By now you’ve heard of the Kony 2012 campaign, and I’ve already expended enough energy discussing it on Facebook to bring anything new and arts-related to the table.
While I found it it baffling that three social media-savvy hipsters thought it was a good idea to pick up a couple of Kalashnikovs and a rocket-propelled grenade, I apparently didn’t give them enough credit. It appears that they’re damn proud of their colonial mindset, and the tough guy act depicted in the photograph only serves to reinforce this image.
According to Gordon, “the photo plays into the myth that Invisible Children are very much actively trying to create. […] I don’t think they think there is a problem with the idea that they are colonial. This photo is the epitome of it, like, we are even going to hold your guns for you.”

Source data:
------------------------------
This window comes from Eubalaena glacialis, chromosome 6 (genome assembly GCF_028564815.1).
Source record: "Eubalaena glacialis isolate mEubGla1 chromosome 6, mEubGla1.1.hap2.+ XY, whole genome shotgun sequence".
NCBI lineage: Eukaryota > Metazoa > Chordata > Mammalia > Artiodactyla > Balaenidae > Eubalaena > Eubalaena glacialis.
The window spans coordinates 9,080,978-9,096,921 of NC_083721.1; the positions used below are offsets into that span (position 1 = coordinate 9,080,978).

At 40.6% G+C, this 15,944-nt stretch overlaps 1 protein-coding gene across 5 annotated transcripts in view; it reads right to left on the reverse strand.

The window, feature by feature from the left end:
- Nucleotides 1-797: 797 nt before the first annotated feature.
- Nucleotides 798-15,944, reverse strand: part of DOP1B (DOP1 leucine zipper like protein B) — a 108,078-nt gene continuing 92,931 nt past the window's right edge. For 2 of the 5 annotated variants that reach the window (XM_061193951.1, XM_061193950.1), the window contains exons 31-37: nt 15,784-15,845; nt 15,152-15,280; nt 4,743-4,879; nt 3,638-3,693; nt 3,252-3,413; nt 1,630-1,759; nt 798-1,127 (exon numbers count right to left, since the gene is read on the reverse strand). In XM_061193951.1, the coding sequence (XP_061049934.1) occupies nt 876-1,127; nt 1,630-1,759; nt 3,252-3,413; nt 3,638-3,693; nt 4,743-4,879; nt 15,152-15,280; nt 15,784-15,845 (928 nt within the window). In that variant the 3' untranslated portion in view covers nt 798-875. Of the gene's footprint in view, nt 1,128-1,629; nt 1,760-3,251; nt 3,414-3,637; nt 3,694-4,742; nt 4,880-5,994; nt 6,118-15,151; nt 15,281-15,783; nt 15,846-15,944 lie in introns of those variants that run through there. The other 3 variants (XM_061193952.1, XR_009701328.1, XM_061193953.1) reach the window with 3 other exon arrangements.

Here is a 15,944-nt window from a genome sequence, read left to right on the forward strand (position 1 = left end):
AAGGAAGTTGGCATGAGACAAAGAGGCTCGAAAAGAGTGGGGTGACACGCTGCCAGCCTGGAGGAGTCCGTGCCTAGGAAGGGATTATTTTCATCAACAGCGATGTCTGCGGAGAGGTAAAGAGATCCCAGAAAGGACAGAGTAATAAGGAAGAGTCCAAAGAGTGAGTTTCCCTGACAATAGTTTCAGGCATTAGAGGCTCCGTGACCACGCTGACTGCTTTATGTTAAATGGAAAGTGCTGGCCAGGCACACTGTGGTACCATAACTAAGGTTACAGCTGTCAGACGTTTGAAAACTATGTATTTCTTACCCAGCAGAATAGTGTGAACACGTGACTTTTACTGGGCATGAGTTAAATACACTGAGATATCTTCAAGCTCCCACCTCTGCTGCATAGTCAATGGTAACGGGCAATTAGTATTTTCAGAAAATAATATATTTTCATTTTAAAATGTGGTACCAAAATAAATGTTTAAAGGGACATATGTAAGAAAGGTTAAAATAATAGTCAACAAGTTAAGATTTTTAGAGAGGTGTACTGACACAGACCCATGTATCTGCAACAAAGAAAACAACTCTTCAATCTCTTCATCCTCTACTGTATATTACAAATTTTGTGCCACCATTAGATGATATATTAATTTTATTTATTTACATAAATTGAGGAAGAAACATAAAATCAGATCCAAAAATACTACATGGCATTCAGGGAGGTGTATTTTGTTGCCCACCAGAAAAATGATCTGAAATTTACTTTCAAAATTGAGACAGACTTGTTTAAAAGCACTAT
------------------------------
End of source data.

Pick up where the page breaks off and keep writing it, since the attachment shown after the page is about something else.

She goes on to describe IC’s work as “emotionally manipulative,” and argues that both local aid groups and Ugandans themselves see IC as simply “trying to promote themselves and a version of the narrative.”
Check out the full interview at the Washington Post’s blog.
Also required reading: BoingBoing has compiled a significant list of African voices responding to the Kony 2012 video campaign.
The director of National Treasure responds! Taking a break from making terrible movies, filmmaker Jon Turteltaub argues the Washington Post should apologize to “the kids being killed and raped because you thought it might be smart to bring down the people risking their own lives to save them.” Man, that’s funnier than Cool Runnings.